WHETHER in appalling camps or struggling to get to safety in Europe, there is little respite for refugees, writes Jane Bradley
On Tuesday, it will be five years since people in Syria have known peace.
Five years since children have been able to go to school unafraid that a bomb might fall on them in the classroom – or that their home will be destroyed when they get back.
Five years since families have been able to plan for the future, or enjoy any aspects of a “normal” life which is, in my experience of speaking to Syrian refugees, their ultimate – and highly modest – aim.
On 15 March 2011, civil war broke out following an uprising against Bashir al-Assad’s government. The result has been the displacement of 11 million people – both inside and outside of Syria.
Those who have stayed in their country but have been forced to flee their homes are mainly living in terrible conditions in refugee camps. Others have fled to nearby countries such as Lebanon, which, with a population of just five million, is now housing a million refugees. Yet people believe that we cannot cope with the comparative trickle of refugees destined for the UK – just 1,000 so far, with Scotland doing more than its bit to house 400 people.
Scot Gavin Crowden, head of policy and public affairs at children’s charity World Vision UK, pointed out to me that Lebanon is equivalent in size – and population – to Scotland.
“One small country, Lebanon, is taking the vast bulk of the refugees,” he said. “One in four people living there is a refugee. It is in a far more difficult position.”
Of the four million people who have left Syria since the war began, half are thought to be children.
Unaccompanied children – of which there were estimated to be 26,000 last year alone – are particularly vulnerable.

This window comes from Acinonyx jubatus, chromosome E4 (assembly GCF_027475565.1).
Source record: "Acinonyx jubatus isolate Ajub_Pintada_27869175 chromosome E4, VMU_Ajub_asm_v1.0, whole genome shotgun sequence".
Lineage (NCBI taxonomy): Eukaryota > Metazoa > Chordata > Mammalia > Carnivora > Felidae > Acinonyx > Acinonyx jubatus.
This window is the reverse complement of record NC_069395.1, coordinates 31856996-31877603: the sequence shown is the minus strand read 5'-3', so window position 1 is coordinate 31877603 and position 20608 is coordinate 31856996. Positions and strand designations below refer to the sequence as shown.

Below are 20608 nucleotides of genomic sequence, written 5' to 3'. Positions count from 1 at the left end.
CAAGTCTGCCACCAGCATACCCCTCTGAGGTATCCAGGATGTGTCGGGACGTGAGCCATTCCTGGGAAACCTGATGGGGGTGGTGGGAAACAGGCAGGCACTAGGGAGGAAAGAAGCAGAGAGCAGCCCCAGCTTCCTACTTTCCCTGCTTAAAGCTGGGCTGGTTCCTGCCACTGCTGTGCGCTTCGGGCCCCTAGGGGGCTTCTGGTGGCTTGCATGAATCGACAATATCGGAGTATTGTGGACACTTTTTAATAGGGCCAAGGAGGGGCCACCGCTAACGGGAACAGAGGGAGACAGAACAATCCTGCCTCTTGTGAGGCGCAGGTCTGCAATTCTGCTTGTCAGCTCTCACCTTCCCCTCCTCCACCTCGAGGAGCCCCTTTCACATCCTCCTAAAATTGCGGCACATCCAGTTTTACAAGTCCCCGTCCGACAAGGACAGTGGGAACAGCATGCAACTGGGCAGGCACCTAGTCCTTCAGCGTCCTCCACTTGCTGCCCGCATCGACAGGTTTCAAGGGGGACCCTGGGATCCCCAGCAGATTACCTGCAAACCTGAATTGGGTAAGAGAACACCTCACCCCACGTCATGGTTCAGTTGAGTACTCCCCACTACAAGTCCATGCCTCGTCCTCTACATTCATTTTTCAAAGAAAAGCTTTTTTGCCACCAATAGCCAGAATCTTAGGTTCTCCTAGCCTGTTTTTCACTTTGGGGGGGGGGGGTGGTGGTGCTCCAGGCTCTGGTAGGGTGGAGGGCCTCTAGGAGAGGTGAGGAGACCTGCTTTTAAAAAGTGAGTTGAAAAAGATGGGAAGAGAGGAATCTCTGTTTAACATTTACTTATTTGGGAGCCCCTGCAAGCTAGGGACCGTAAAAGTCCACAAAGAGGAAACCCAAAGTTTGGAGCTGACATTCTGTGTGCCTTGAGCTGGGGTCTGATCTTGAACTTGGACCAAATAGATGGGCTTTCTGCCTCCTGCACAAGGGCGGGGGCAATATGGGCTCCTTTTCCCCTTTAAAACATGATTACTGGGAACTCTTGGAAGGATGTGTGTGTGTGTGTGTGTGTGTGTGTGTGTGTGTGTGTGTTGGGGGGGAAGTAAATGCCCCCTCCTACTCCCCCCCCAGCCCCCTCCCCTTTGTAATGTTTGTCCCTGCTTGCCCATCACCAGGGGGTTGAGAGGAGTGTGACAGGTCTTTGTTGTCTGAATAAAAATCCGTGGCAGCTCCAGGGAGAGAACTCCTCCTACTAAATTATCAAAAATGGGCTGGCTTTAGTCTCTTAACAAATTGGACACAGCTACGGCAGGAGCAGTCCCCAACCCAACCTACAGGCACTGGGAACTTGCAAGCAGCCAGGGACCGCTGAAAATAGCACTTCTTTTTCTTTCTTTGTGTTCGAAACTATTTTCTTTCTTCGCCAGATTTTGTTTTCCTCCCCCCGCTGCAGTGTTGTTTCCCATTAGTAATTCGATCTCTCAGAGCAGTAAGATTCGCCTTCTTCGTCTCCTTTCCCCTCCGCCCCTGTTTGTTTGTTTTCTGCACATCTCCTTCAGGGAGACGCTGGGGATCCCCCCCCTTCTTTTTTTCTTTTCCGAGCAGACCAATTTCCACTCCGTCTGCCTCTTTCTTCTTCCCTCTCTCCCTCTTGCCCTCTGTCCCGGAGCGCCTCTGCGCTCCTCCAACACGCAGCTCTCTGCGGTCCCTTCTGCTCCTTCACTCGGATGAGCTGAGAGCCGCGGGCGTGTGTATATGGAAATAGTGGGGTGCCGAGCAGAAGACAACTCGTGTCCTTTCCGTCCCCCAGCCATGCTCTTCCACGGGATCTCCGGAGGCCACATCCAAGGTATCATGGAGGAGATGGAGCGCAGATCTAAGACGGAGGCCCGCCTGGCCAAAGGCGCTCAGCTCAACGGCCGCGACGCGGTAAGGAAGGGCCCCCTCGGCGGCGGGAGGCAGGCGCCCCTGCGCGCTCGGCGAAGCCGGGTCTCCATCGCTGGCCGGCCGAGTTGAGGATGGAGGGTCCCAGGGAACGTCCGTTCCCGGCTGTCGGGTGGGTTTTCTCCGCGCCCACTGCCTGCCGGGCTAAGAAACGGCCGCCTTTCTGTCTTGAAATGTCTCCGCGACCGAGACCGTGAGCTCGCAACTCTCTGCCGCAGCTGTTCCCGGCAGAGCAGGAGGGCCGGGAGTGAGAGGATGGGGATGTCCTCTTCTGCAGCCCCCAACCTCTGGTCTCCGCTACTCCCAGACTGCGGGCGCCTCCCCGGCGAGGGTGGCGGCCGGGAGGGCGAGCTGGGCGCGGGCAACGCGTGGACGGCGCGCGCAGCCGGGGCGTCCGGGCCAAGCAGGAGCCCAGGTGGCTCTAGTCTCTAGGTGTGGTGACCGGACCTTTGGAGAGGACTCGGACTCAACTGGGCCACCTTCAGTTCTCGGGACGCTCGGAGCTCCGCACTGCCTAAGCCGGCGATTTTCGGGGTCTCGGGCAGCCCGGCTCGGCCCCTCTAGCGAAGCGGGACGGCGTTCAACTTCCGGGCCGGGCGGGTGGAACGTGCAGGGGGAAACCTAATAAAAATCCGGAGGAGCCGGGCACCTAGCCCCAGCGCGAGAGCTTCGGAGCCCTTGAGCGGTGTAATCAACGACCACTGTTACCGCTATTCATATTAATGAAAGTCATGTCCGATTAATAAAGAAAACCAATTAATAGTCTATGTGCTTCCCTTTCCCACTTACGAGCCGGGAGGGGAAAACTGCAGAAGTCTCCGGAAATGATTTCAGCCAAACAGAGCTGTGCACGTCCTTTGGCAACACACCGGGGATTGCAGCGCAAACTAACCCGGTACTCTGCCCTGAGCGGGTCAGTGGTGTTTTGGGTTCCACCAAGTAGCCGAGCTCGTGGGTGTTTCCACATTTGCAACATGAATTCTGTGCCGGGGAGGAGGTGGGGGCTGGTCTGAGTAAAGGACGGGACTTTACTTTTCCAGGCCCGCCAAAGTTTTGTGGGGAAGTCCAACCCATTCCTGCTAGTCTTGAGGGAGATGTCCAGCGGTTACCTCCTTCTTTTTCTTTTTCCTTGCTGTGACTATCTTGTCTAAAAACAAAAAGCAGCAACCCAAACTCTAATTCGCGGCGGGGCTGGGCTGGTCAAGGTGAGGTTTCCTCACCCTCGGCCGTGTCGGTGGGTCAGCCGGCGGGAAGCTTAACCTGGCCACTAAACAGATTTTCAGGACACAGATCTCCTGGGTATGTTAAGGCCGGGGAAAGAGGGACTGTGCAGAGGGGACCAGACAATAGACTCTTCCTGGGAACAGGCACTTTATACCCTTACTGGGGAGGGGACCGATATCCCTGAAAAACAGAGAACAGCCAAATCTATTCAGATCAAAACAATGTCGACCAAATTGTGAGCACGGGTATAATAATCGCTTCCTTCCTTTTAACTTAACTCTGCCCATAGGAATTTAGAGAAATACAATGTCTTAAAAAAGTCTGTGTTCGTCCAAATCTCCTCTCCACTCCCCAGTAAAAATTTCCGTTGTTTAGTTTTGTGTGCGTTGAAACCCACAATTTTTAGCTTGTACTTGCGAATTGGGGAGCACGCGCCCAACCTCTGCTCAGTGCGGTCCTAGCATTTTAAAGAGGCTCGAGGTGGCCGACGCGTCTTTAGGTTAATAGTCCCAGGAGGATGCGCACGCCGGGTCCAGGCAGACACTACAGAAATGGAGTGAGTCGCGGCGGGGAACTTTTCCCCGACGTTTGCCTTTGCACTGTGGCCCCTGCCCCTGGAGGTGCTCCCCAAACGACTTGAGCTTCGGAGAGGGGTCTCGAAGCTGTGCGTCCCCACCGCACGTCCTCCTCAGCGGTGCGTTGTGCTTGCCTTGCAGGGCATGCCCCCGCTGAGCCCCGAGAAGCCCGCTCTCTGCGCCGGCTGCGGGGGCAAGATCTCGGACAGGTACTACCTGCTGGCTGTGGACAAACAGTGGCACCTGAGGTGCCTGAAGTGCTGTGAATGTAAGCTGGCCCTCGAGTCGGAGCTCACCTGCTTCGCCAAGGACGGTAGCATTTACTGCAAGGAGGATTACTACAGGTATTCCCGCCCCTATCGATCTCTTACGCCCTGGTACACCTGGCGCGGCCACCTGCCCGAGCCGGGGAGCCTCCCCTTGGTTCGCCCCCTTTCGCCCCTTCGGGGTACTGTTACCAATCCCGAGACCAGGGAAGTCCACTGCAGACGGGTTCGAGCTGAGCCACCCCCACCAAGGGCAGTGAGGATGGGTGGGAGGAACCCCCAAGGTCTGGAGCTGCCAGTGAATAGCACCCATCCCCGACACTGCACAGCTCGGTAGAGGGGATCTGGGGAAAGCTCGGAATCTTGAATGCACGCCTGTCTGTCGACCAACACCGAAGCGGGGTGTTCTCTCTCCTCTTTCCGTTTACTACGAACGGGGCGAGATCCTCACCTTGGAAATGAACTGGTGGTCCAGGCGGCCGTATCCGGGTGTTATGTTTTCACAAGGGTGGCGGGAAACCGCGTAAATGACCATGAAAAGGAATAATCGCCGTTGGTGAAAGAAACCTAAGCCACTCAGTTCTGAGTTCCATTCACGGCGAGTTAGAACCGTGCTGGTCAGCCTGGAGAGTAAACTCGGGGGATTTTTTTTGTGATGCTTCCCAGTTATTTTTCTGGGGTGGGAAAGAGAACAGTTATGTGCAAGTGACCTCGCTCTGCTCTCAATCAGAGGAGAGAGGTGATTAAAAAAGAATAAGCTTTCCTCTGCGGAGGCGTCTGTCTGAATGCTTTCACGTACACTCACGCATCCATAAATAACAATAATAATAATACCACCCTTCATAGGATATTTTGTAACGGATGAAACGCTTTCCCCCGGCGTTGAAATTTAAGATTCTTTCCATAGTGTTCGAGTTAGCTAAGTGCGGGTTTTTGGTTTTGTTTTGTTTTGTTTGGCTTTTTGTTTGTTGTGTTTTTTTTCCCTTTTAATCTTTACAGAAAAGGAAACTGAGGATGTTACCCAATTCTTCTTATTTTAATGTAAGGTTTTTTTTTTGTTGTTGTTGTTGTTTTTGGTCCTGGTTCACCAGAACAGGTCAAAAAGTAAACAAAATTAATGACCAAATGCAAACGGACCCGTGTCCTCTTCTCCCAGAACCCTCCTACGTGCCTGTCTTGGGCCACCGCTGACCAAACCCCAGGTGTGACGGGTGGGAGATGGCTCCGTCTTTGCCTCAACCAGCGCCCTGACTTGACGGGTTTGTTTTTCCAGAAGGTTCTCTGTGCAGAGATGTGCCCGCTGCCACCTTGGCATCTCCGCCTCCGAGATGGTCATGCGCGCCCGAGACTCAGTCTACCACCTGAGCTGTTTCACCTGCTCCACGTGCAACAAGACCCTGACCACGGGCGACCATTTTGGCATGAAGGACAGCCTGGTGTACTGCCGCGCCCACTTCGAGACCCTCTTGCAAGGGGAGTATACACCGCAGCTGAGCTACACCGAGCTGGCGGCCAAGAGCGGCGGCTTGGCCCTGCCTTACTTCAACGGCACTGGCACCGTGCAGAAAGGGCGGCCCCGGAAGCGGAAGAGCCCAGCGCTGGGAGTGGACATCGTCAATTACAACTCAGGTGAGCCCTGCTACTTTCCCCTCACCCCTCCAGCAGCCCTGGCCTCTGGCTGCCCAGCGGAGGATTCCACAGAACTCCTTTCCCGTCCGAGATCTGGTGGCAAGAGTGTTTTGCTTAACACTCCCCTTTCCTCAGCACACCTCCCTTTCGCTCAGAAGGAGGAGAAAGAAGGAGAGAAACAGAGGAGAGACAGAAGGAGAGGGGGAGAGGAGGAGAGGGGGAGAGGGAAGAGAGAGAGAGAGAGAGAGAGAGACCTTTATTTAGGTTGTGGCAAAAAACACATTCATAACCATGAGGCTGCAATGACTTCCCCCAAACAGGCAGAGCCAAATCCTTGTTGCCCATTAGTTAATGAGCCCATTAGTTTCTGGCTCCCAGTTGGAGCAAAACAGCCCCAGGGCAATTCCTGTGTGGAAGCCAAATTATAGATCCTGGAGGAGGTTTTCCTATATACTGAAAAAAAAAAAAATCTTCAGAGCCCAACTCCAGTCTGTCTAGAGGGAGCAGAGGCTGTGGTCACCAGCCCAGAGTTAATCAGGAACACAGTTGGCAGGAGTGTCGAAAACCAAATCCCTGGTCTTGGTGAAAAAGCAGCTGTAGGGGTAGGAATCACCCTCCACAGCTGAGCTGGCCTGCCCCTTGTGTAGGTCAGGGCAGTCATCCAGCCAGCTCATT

Crowden tells me that a total of 10,000 children who have entered Europe alone have gone missing – disappearing out of the system completely. Many will have been people trafficked, or sent into prostitution. Others are caught up in violent clashes between refugees and government security forces, their eyes, lungs and skin damaged by tear gas, which is banned in war in use against children, but is somehow acceptable to be used in civilian situations.
“I grew up in Linlithgow and 10,000 was the population of the town when I was a child,” says Crowden. “The idea that the entire population of Linlithgow has gone missing so close to our own doorsteps is unthinkable.”
Meanwhile, those who have tried to make their way to Europe in hope of a better life, are now trapped in makeshift refugee camps as political machines far bigger than they are fight over how best to deal with them.
Meanwhile, things in Syria are little improved: entire cities flattened by bombs, almost every family living in fear, or grieving for a lost relative.
A United Nations-brokered ceasefire is currently under way and things are said to be somewhat calmer. However, the ceasefire does not apply to the battle with jihadist groups Islamic State and the al-Nusra Front.
In Europe, those refugees waiting to be settled through the European Union’s resettlement programme are stuck at an impasse in Greece and Italy as EU leaders battle with reticent member states doing everything they can to avoid taking refugees.